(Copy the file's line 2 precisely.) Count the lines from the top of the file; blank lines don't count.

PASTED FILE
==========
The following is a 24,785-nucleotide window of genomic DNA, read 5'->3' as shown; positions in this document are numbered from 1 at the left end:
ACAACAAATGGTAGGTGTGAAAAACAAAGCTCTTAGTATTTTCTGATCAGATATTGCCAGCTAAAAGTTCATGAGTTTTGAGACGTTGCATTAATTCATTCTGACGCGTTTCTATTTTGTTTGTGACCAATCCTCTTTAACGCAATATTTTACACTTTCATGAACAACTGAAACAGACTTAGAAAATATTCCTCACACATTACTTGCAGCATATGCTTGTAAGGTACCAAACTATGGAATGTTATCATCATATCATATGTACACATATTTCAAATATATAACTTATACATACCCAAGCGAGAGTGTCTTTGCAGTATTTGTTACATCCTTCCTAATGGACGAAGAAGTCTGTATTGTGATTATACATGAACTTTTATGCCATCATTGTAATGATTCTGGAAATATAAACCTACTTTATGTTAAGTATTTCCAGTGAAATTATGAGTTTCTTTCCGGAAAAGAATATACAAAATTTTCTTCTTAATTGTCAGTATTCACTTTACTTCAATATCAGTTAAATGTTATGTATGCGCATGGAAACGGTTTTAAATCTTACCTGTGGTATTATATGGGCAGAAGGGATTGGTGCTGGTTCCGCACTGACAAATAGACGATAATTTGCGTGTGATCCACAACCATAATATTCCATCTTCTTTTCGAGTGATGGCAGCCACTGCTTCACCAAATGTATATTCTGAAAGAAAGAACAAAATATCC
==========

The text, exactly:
ACAACAAATGGTAGGTGTGAAAAACAAAGCTCTTAGTATTTTCTGATCAGATATTGCCAGCTAAAAGTTCATGAGTTTTGAGACGTTGCATTAATTCATTCTGACGCGTTTCTATTTTGTTTGTGACCAATCCTCTTTAACGCAATATTTTACACTTTCATGAACAACTGAAACAGACTTAGAAAATATTCCTCACACATTACTTGCAGCATATGCTTGTAAGGTACCAAACTATGGAATGTTATCATCATATCATATGTACACATATTTCAAATATATAACTTATACATACCCAAGCGAGAGTGTCTTTGCAGTATTTGTTACATCCTTCCTAATGGACGAAGAAGTCTGTATTGTGATTATACATGAACTTTTATGCCATCATTGTAATGATTCTGGAAATATAAACCTACTTTATGTTAAGTATTTCCAGTGAAATTATGAGTTTCTTTCCGGAAAAGAATATACAAAATTTTCTTCTTAATTGTCAGTATTCACTTTACTTCAATATCAGTTAAATGTTATGTATGCGCATGGAAACGGTTTTAAATCTTACCTGTGGTATTATATGGGCAGAAGGGATTGGTGCTGGTTCCGCACTGACAAATAGACGATAATTTGCGTGTGATCCACAACCATAATATTCCATCTTCTTTTCGAGTGATGGCAGCCACTGCTTCACCAAATGTATATTCTGAAAGAAAGAACAAAATATCC